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Article
August 23, 1913

TEACHING OF OTOLARYNGOLOGY: REPORT OF COMMITTEE APPOINTED TO CONSIDER THE BEST METHODS TO BE FOLLOWED IN THE TEACHING OF OTOLARYNGOLOGY IN UNDERGRADUATE AND POSTGRADUATE SCHOOLS.

Author Affiliations

TORONTO; WASHINGTON, D. C.; PHILADELPHIA

JAMA. 1913;61(8):535-537. doi:10.1001/jama.1913.04350080011004
Abstract

Committee of the Laryngological, Rhinological and Otological Society  The subject assigned to us for our deliberation naturally divides itself into two distinct parts, and yet, in the final analysis, the postgraduate teaching is closely dependent on the thoroughness of the undergraduate work.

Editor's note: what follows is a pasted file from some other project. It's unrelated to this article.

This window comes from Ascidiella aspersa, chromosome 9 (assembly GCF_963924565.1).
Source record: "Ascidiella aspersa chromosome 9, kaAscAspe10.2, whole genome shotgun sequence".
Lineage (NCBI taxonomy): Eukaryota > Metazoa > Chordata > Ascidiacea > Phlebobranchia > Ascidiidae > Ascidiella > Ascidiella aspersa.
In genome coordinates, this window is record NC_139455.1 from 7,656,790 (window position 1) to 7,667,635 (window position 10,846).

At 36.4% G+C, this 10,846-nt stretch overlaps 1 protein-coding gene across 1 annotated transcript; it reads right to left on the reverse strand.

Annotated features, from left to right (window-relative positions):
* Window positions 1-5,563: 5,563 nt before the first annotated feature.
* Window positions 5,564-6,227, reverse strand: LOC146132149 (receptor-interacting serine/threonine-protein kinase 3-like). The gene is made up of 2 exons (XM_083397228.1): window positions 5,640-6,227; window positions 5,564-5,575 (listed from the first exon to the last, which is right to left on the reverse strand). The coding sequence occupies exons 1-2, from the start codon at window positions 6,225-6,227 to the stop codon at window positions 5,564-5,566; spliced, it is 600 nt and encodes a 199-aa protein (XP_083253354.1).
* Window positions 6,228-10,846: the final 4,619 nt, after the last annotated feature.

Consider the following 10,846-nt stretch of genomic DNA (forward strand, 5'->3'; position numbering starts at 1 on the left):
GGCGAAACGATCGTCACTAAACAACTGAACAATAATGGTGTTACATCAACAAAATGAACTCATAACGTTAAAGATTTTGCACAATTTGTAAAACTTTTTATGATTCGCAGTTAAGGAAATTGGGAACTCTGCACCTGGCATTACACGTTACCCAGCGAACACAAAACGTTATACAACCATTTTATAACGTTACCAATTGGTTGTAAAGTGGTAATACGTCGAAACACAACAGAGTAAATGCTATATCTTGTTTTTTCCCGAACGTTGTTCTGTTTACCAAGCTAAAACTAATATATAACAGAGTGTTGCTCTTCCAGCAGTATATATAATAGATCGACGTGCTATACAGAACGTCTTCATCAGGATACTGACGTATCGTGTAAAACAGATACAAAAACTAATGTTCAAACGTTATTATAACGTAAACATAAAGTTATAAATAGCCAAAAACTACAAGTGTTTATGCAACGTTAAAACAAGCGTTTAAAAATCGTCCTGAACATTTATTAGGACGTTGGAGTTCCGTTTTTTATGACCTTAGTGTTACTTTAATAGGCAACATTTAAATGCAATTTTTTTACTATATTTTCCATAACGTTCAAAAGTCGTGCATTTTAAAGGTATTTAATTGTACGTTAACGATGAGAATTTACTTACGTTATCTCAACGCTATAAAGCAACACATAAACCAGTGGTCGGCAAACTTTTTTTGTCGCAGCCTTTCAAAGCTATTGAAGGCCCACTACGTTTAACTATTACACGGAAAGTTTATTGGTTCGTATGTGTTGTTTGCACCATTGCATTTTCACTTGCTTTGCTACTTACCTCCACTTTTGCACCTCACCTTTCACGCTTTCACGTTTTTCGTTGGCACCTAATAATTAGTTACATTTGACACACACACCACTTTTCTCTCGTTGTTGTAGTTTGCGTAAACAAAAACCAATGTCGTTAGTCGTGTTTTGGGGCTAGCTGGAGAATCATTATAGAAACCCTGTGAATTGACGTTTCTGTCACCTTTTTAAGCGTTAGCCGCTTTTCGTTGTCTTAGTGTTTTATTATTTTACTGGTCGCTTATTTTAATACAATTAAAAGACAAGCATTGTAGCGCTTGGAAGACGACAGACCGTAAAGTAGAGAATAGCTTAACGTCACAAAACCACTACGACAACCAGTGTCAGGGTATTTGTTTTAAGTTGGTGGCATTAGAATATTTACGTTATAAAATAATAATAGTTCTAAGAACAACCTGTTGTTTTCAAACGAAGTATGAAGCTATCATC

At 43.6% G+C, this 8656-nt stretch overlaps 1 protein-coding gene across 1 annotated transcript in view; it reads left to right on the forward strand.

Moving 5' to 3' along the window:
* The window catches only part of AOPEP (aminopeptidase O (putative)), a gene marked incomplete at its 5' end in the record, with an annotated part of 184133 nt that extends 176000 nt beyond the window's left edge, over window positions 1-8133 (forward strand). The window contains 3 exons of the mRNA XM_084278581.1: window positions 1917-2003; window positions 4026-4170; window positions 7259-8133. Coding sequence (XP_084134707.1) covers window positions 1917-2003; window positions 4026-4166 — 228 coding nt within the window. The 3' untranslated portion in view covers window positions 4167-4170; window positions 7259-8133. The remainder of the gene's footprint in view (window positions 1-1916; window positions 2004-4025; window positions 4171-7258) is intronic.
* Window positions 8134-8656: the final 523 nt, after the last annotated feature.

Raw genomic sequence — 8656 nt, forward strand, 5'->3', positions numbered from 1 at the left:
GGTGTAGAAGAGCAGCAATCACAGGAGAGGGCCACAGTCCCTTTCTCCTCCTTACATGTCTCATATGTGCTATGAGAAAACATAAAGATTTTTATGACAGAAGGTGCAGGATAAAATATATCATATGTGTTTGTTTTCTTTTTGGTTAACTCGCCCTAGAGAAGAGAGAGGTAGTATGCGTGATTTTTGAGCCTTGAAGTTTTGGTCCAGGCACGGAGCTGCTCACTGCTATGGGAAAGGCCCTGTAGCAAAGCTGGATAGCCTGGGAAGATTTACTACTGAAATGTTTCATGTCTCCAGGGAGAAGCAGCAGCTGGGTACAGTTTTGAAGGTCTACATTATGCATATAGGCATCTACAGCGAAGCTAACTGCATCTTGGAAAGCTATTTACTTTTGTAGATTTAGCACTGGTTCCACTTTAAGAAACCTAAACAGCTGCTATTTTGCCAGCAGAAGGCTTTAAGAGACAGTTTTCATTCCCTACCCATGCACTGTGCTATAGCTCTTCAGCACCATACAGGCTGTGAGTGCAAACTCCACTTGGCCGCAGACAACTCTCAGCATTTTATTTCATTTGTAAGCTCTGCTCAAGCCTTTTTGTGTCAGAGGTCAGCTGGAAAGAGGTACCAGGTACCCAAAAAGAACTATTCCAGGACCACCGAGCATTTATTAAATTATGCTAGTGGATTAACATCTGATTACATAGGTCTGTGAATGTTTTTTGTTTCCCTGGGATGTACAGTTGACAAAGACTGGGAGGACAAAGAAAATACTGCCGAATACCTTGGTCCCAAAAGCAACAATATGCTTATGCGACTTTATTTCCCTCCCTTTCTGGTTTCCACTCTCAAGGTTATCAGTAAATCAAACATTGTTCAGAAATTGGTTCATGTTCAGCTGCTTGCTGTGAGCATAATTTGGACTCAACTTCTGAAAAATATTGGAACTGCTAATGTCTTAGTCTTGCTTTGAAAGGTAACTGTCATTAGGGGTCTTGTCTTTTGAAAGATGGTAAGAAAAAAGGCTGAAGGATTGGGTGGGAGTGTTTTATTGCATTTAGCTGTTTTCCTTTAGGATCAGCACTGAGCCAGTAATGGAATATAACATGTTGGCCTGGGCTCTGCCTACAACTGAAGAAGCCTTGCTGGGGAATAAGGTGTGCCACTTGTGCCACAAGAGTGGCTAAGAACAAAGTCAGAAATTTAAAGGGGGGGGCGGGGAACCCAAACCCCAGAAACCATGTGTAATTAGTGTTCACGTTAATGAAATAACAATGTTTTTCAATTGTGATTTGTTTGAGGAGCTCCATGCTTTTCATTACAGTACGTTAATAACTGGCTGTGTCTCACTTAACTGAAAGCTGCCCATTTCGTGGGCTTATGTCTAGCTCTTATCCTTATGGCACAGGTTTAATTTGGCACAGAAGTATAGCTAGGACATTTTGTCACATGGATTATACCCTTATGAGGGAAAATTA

TEACHING OF OTOLARYNGOLOGY TO UNDERGRADUATES  In order to ascertain what methods are followed and what views are held in the various leading universities of this continent on this question, your committee submitted a series of questions to the professors of otolaryngology in forty of the leading institutions, the list of these being compiled from the Carnegie Foundation Bulletin 4, entitled "Medical Education in the United States and Canada."The questions were as follows:1. Should the "course of instruction" be extended over one or two years?2. How many hours should be devoted to this "course of instruction?"3. What proportion should be clinical and what didactic?4.

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